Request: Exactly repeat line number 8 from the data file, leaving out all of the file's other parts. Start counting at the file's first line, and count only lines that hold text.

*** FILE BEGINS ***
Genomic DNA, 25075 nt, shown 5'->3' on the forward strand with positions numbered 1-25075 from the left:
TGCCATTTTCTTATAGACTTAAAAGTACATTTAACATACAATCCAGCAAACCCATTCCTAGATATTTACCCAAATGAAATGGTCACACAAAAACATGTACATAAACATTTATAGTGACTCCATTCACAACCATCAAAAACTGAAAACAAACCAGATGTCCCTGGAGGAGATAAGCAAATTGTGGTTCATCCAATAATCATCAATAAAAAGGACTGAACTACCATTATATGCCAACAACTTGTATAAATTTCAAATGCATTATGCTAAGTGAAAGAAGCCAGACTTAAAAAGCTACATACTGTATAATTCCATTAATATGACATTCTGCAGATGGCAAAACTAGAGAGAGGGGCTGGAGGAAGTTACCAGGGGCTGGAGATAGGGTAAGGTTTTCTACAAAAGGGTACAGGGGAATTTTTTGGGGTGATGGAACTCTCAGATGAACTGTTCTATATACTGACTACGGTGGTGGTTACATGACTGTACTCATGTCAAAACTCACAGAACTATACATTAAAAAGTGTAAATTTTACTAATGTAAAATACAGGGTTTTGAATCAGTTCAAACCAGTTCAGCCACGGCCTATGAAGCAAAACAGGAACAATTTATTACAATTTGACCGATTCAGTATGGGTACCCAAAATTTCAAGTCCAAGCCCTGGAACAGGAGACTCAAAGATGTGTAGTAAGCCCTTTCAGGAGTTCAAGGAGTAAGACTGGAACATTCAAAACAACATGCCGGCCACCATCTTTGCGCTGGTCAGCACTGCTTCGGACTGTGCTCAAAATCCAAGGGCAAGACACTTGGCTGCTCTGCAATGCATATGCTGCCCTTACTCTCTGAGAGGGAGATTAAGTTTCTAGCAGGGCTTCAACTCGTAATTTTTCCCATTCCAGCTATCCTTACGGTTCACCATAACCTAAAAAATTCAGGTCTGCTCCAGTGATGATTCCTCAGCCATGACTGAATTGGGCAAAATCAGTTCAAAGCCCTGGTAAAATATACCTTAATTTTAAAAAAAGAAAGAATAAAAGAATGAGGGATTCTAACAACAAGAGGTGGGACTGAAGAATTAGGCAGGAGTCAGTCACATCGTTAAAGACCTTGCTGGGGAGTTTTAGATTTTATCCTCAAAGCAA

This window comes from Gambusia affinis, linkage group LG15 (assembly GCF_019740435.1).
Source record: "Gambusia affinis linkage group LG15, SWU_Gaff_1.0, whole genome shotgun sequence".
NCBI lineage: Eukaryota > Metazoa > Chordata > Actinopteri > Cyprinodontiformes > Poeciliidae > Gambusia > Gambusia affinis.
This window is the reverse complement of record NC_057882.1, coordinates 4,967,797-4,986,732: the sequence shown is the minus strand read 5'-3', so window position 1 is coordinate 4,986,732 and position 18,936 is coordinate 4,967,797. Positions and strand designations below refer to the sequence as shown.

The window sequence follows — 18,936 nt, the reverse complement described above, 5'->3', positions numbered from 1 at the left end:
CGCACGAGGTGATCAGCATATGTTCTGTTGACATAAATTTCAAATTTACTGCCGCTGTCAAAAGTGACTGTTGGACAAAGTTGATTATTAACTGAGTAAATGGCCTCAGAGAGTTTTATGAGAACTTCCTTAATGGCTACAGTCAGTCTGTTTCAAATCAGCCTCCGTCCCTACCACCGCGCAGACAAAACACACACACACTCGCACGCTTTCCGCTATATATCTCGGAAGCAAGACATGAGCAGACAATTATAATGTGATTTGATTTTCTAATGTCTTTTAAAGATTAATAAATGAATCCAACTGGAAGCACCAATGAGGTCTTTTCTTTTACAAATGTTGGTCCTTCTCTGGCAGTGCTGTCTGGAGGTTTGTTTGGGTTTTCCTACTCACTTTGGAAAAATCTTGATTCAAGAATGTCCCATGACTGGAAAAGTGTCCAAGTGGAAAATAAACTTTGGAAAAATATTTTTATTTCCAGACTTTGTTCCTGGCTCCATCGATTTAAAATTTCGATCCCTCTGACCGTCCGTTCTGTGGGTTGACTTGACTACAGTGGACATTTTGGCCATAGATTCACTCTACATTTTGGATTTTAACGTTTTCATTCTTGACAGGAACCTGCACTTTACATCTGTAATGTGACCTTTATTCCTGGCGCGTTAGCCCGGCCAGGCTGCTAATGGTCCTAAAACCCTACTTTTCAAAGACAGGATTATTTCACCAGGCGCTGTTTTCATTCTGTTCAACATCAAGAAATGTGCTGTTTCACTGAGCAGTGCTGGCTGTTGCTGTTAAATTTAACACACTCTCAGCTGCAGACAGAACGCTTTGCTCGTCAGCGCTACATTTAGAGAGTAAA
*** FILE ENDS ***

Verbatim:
CGCACGAGGTGATCAGCATATGTTCTGTTGACATAAATTTCAAATTTACTGCCGCTGTCAAAAGTGACTGTTGGACAAAGTTGATTATTAACTGAGTAAATGGCCTCAGAGAGTTTTATGAGAACTTCCTTAATGGCTACAGTCAGTCTGTTTCAAATCAGCCTCCGTCCCTACCACCGCGCAGACAAAACACACACACACTCGCACGCTTTCCGCTATATATCTCGGAAGCAAGACATGAGCAGACAATTATAATGTGATTTGATTTTCTAATGTCTTTTAAAGATTAATAAATGAATCCAACTGGAAGCACCAATGAGGTCTTTTCTTTTACAAATGTTGGTCCTTCTCTGGCAGTGCTGTCTGGAGGTTTGTTTGGGTTTTCCTACTCACTTTGGAAAAATCTTGATTCAAGAATGTCCCATGACTGGAAAAGTGTCCAAGTGGAAAATAAACTTTGGAAAAATATTTTTATTTCCAGACTTTGTTCCTGGCTCCATCGATTTAAAATTTCGATCCCTCTGACCGTCCGTTCTGTGGGTTGACTTGACTACAGTGGACATTTTGGCCATAGATTCACTCTACATTTTGGATTTTAACGTTTTCATTCTTGACAGGAACCTGCACTTTACATCTGTAATGTGACCTTTATTCCTGGCGCGTTAGCCCGGCCAGGCTGCTAATGGTCCTAAAACCCTACTTTTCAAAGACAGGATTATTTCACCAGGCGCTGTTTTCATTCTGTTCAACATCAAGAAATGTGCTGTTTCACTGAGCAGTGCTGGCTGTTGCTGTTAAATTTAACACACTCTCAGCTGCAGACAGAACGCTTTGCTCGTCAGCGCTACATTTAGAGAGTAAA